I believe people have different skills when learning. That is, I may understand biology easier than my colleague, while math may seem quite easy for that person and a nightmare to myself (which it actually is. Mention statistics near me and I’ll go a week without sleeping). I also believe that, it is because we have different skills at learning, that we learn better different subjects.
I was therefore, intrigued when reading and watching videos of problem based learning this week. It is quite interesting the idea of making students to research different topics on different subjects, often resulting in group discussions, in order to solve a problem posed by the teacher. I believe this approach can be quite successful for not only breaking the routine of a classroom, where the teacher has most of participation, but also because it allows other skills to be developed by the students.
I do however believe that while this approach may be advantageous for students who are easily engaged into problem solving, some other students may be more engaged in learning through the traditional, or other methods, of delivering the content (such as reading materials, youtube videos, documentaries, etc).
Nonetheless, I am happy to be introduced into the problem based learning strategy and will happily add it to my “teaching strategies Batman utility belt”. I ultimately believe it is by providing different methods of delivering the content that will more accurately adapt to the different learning skills of students in a class and I’m sure the PBL methodology is a good tool to explore different learning skills in the classroom.
For my Contemporary Pedagogy class we were assigned a few reading assignments and the “How stereotypes affects us and what we can do” article by Dr. Steele really caught my attention. In this article, Dr. Steele narrates the experiences he had during his career as a professor and researcher in human psychology, and how these experiences led him to understand how social pressure and stereotypes result in lower performance of minority groups, such as black students, women and latinos.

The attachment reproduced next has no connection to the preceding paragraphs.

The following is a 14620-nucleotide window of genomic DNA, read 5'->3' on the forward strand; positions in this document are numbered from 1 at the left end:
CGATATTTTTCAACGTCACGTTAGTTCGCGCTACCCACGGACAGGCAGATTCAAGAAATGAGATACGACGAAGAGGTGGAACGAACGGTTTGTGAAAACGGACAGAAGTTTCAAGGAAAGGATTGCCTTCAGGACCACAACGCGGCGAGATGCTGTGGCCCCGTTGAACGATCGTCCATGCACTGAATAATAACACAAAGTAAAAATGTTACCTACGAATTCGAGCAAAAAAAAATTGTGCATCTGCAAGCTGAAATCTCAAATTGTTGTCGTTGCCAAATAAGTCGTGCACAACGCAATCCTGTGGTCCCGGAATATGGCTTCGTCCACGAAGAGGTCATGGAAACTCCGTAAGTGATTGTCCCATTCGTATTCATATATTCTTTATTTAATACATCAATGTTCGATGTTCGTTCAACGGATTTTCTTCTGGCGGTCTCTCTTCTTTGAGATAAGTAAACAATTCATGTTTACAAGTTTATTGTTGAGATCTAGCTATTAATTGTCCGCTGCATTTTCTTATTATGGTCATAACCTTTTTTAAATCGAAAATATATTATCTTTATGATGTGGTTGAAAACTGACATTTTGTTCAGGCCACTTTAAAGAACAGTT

I am originally from Brazil, and it was as soon as I joined Virginia Tech that I realized that the cultural struggle required to belong posed a great challenge. In other words, I realized that, in order to be accepted by my peers, I couldn’t behave the same way I used to in Brazil. In essence, jokes that are funny in Brazil don’t necessarily are funny in the U.S. (and vice versa), people don’t greet each other with hugs, and more specifically, people seem to welcome you as a colleague, but are skeptical on having you as a friend.
In the article, Dr. Steele states that minorities tend to agglomerate themselves with people belonging to their own identity, and I believe this is in result of the cultural distance posed in the environment. Or, at least, that’s what happened in my case. Feeling distant from belonging in the States, I sought to find others of my kind, where I could behave like myself and feel like I belong, however the need to adapt to the new culture in order to belong outside of my cultural niche was still something very important. I therefore, make the daily effort to adapt to the American culture, since I believe it’s my responsibility to adapt to the culture rather than having people around me to adapt to my costumes (I’m the fish out of the water afterwards, so I might as well learn how to walk rather than insist on swimming).
I’m obligated to say that I never felt discriminated due to my nationality, but Virginia Tech does a great job on spreading diversity on campus and I’m thankful for being in such an inclusive campus. I do however, sometimes feel that preconception is present in a way to stereotype some academic performance, but rather than feeling stigmatized (as the article states being the reason of underperformance in some groups), I use this preconception as motivation to do an outstanding job. It is sometimes in our hands, to show what we’re capable of.